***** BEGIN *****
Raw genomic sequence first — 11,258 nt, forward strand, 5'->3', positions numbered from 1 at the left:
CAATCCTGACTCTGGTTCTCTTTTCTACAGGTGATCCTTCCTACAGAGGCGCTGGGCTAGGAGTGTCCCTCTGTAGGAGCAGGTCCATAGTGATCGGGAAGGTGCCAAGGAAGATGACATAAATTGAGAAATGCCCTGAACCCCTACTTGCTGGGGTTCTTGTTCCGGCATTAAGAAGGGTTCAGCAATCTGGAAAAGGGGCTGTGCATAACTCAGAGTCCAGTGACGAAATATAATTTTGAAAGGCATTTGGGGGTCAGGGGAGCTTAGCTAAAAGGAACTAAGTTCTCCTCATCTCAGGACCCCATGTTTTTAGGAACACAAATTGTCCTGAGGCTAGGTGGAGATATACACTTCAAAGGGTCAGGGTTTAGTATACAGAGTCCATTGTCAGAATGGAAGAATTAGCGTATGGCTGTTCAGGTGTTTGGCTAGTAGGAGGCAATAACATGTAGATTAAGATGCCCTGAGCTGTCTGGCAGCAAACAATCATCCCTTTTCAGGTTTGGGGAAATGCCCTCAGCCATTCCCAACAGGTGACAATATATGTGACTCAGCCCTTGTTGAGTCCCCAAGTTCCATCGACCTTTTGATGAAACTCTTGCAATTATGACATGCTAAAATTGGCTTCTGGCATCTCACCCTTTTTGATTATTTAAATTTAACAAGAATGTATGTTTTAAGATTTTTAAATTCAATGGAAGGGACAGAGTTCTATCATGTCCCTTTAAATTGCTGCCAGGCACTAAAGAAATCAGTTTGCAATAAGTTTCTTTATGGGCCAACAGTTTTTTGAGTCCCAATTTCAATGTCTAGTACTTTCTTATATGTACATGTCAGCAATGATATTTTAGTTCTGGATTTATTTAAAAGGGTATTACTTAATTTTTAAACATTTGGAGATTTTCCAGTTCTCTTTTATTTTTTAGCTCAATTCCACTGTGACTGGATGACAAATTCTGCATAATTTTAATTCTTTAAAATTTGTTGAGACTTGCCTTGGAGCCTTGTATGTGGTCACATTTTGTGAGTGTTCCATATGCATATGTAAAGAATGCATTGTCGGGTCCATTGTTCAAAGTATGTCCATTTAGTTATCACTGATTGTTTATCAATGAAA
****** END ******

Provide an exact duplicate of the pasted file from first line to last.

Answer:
Raw genomic sequence first — 11,258 nt, forward strand, 5'->3', positions numbered from 1 at the left:
CAATCCTGACTCTGGTTCTCTTTTCTACAGGTGATCCTTCCTACAGAGGCGCTGGGCTAGGAGTGTCCCTCTGTAGGAGCAGGTCCATAGTGATCGGGAAGGTGCCAAGGAAGATGACATAAATTGAGAAATGCCCTGAACCCCTACTTGCTGGGGTTCTTGTTCCGGCATTAAGAAGGGTTCAGCAATCTGGAAAAGGGGCTGTGCATAACTCAGAGTCCAGTGACGAAATATAATTTTGAAAGGCATTTGGGGGTCAGGGGAGCTTAGCTAAAAGGAACTAAGTTCTCCTCATCTCAGGACCCCATGTTTTTAGGAACACAAATTGTCCTGAGGCTAGGTGGAGATATACACTTCAAAGGGTCAGGGTTTAGTATACAGAGTCCATTGTCAGAATGGAAGAATTAGCGTATGGCTGTTCAGGTGTTTGGCTAGTAGGAGGCAATAACATGTAGATTAAGATGCCCTGAGCTGTCTGGCAGCAAACAATCATCCCTTTTCAGGTTTGGGGAAATGCCCTCAGCCATTCCCAACAGGTGACAATATATGTGACTCAGCCCTTGTTGAGTCCCCAAGTTCCATCGACCTTTTGATGAAACTCTTGCAATTATGACATGCTAAAATTGGCTTCTGGCATCTCACCCTTTTTGATTATTTAAATTTAACAAGAATGTATGTTTTAAGATTTTTAAATTCAATGGAAGGGACAGAGTTCTATCATGTCCCTTTAAATTGCTGCCAGGCACTAAAGAAATCAGTTTGCAATAAGTTTCTTTATGGGCCAACAGTTTTTTGAGTCCCAATTTCAATGTCTAGTACTTTCTTATATGTACATGTCAGCAATGATATTTTAGTTCTGGATTTATTTAAAAGGGTATTACTTAATTTTTAAACATTTGGAGATTTTCCAGTTCTCTTTTATTTTTTAGCTCAATTCCACTGTGACTGGATGACAAATTCTGCATAATTTTAATTCTTTAAAATTTGTTGAGACTTGCCTTGGAGCCTTGTATGTGGTCACATTTTGTGAGTGTTCCATATGCATATGTAAAGAATGCATTGTCGGGTCCATTGTTCAAAGTATGTCCATTTAGTTATCACTGATTGTTTATCAATGAAA